We’re delighted to feature ten wonderful composers and works in this month’s playlist Harmonic Waves. The connecting thread between these stylistically divergent works is harmony: some preoccupation with the sonorities arising from pitch relationships – intervals, chords, chord progressions, ostinati – whether across the familiar diatonic grid or in the granular spaces between. These collected works offer quite evocative explorations of themes of motion, emotion and/or communication across the musical spectrum from jazz to concert art music. We hope you enjoy and savour these sounds from some familiar and some new featured composers.Continue reading
This month we hand over the curatorship to our graduating intern Ethan Connor McAlister. After mulling over various concepts for a playlist, he landed on a prominent influence in his own music, stillness.
In what seems to be a common thread for many composers, stillness appears in many guises. Typically associated with composers such as the Japanese Toru Takemitsu, Estonian Arvo Pärt or the British Max Richter, this playlist will instead feature five contemporary Australian pieces.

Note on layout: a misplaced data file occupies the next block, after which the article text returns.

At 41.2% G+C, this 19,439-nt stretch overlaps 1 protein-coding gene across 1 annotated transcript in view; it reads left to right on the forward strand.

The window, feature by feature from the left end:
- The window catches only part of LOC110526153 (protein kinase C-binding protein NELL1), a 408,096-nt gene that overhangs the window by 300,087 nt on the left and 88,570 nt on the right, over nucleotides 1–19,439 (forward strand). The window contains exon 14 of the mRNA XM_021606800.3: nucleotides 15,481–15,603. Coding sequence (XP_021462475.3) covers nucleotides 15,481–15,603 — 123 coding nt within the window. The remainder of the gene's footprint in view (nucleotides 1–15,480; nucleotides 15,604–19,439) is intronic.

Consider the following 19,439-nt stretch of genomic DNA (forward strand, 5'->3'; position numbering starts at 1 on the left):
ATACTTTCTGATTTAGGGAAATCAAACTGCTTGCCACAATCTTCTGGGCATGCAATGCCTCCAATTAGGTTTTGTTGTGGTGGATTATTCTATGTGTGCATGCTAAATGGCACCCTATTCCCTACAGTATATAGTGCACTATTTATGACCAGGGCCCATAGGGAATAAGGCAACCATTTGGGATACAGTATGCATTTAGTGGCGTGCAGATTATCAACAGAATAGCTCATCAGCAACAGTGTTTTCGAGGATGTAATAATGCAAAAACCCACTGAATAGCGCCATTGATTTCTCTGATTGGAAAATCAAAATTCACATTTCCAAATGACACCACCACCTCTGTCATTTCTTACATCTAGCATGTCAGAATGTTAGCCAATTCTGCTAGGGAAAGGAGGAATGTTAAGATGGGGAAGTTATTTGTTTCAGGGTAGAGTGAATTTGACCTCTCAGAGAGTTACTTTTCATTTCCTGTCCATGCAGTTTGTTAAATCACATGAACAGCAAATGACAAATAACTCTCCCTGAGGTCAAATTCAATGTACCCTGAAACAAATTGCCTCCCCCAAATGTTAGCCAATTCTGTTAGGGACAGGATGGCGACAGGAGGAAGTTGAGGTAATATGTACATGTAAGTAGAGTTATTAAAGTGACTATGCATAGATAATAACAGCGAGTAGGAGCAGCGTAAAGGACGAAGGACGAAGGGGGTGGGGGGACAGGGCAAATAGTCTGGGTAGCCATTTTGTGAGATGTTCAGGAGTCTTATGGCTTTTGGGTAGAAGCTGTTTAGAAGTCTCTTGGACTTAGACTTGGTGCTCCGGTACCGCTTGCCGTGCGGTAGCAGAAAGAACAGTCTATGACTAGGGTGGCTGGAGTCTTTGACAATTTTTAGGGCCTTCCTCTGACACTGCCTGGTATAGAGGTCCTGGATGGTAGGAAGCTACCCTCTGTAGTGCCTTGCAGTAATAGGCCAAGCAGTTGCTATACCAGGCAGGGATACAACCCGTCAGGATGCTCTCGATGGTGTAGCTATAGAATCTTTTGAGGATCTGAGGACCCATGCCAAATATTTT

In this playlist you can find stillness in the study of space, both sonic and physical; in the structured silences of Kezia Yap, the improvisations of Josten Myburgh’s The waves which have kept me from reaching you, and in the use prepared piano, double bass and bus engine sound recordings in Millie Watsons’ Pools of Fir. You may also find stillness in the stretching of time in Alice Chance’s D I L A T E and finally, in the analysis of light in the first piece of our playlist, Kirsten Milenko’s stunning Ex Aere.
Making Waves hopes you can find a time to sit back with a cuppa* and, for just a moment, (hopefully) find stillness.
The concerto has a long and ingrained tradition in the world of classical music. We’re excited to see how composers explore or depart from this tradition. In this playlist we’ve given the past a nod, see especially Scott McIntyre’s work referencing Beethoven, but also included a work for jazz orchestra by Nadia Burgess, as a nod to the jazz convention of giving players solos, their moment in the spotlight. In another vein, Kirsten Milenkos’ work addresses environmental themes. We hope you enjoy this selection of “duels” or “conversations” between one and many.